ASIA CREDIT CLOSE: Accounts get skittish as month-end approaches
SINGAPORE, Aug 29 (IFR) - Credit tightened in the region today as cash bonds were better bid and CDS levels dropped, but trading was very slim as investors held tight to their positions towards the month's end.
"Nobody wants to fiddle with their positions; they just want to wait for the month's end," said one trader in Singapore.
However, amid very low liquidity conditions, persistent demand from retail accounts and some institutional window-dressing saw cash spreads contract some 2bp on average.
India remained the main target of buying and most of the benchmarks there were being quoted some 3bp-4bp tighter with SBI 2018s last bid at 330bp.
Indonesia's dollar bonds were better bid in the wake of the central bank's 50bp hike to 7% of the benchmark rate, but did not rally heavily either. The 2023s were quoted at 93.50, some 25ct higher in price in the day, while the 2043s were at 70.50/71.50, also some 25ct stronger.
Bank Indonesia's move did help boost international confidence in the country and the Jakarta Stock Exchange was closing the day 1.3% higher, while the rupiah stopped losing ground and ended the day unchanged at IDR10,930/USD.
However, again, bond traders said investors were being careful about not meddling too much with their positions and, consequently, not much buying was seen in the Indonesian dollar bonds.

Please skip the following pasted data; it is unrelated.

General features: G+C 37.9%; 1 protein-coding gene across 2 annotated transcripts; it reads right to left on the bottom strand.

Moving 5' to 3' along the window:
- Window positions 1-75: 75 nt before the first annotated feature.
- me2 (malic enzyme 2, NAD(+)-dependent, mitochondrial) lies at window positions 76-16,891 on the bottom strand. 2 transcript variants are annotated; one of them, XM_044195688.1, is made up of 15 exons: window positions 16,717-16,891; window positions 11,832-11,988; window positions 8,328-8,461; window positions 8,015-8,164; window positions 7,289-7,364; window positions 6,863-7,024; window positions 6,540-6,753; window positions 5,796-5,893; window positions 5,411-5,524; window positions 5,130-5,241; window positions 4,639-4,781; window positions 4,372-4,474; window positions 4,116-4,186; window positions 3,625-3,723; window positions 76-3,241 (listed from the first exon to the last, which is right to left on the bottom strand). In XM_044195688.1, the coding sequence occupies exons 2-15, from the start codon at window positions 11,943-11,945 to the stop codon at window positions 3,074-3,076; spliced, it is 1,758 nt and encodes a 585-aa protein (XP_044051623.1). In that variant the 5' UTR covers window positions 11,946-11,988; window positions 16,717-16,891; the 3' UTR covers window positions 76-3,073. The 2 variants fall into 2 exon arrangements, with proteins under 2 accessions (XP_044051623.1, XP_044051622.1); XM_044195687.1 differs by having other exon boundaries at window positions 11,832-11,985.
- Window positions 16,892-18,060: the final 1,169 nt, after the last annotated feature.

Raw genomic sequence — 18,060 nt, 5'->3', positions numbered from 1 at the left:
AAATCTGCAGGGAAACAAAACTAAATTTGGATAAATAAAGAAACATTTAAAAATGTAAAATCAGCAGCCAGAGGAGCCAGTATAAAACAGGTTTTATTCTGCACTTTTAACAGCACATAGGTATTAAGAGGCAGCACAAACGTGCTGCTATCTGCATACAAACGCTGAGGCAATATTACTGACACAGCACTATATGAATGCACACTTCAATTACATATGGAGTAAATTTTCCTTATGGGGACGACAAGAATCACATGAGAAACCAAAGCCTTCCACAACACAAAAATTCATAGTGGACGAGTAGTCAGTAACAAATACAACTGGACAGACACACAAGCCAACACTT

"I actually expect some people to take advantage and take profit," said one trader in Singapore.
The sovereign CDS was ending some 4bp tighter, helping the iTraxx Asia ex-Japan IG index tighten the same amount to close at 164bp. Philippines also ended the day tighter boosting the index.
Again, though, as one trader said: "Flows were very light, everyone is just watching for the end of the month."
- Exclusive: Secret contract tied NSA and security industry pioneer |
- Obama girls get dating advice from their watchful dad
- Seattle students protest gay Catholic school teacher's resignation
- Accused Colorado theater gunman competent to stand trial, evaluators say
- Analysis: Lost Brazil order raises threat to Boeing fighter jets